Now, I’m not going to blame John Gatins, the movie screenwriter, for the book’s failings. But Alex Irvine? The person who adapted the screenplay? This one’s the problem. A quick check on Wikipedia says that he’s done a number of similar adaptations as well as some original fiction. I have to then ask why he’s done such a shitty job. Oh sure, I know the names of the original Power Rangers, but if we’re using a third person limited perspective, you shouldn’t use Trini’s name until we’ve actually been introduced to her. And since Trini doesn’t get an introductory scene by herself, that means not using her name until she actually gives it, because no one else knows it.
Also I refuse to call it the “Morphin’ Grid.” Leaving the “g” off was a very nineties thing to do in the show title and does reflect how people talk. But when you’re writing, it should most definitely be the “Morphing Grid.”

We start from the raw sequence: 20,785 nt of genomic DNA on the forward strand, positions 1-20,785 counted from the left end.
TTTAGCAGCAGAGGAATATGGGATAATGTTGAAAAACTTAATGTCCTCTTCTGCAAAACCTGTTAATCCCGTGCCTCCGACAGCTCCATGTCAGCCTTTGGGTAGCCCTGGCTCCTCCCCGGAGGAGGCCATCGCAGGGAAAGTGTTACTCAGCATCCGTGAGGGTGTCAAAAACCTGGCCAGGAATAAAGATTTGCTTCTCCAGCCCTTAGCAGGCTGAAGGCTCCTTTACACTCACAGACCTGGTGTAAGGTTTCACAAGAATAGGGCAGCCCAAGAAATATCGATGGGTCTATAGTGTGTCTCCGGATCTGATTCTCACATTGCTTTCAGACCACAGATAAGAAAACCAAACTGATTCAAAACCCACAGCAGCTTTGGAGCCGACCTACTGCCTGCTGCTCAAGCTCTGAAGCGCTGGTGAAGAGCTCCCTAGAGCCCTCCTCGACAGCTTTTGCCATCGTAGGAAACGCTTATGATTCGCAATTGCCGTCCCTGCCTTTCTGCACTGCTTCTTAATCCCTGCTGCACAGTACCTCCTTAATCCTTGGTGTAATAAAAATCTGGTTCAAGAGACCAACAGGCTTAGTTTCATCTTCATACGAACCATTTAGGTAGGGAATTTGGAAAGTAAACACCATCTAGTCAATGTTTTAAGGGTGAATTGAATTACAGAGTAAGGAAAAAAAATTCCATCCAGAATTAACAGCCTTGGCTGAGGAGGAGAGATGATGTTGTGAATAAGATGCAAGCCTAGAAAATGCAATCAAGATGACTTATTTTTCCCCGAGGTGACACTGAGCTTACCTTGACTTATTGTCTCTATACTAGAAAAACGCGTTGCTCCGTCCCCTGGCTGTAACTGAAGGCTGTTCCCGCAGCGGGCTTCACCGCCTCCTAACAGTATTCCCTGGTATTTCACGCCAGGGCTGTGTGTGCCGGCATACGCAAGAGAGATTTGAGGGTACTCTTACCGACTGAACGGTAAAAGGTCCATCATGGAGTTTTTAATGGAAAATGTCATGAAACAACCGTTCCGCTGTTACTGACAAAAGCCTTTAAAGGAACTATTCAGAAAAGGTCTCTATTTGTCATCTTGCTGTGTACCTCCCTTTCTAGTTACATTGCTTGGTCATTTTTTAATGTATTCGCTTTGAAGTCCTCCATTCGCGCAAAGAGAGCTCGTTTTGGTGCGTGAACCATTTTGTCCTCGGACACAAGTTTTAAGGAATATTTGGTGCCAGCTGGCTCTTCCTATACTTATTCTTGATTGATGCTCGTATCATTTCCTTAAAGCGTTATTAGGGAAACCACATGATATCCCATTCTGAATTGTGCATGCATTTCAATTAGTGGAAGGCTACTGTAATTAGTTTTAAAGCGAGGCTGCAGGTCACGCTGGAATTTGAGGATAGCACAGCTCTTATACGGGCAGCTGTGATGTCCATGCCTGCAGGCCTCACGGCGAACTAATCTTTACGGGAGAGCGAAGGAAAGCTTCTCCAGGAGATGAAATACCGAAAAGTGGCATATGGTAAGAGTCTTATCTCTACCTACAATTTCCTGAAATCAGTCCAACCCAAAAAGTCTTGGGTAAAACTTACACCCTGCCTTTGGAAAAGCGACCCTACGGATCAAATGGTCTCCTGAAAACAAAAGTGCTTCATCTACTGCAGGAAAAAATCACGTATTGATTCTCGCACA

The book is definitely written for younger audiences, maybe first and second-graders. It can’t be that surprising, but it’s still disappointing that there’s so little to it. I’ll keep the book for the time being, but I will continue to hope for something more satisfying. Like the comics. I really should get over to a comic shop soon.
There is also one line near the end of the book about the gold mine being gone. Which is not surpising, given the fact that Rita took all the gold to build Goldar. But I have to wonder…was the mine there in the first place because of Goldar? It’s not something the book or movie touches on, but simply a thought which occurs to me.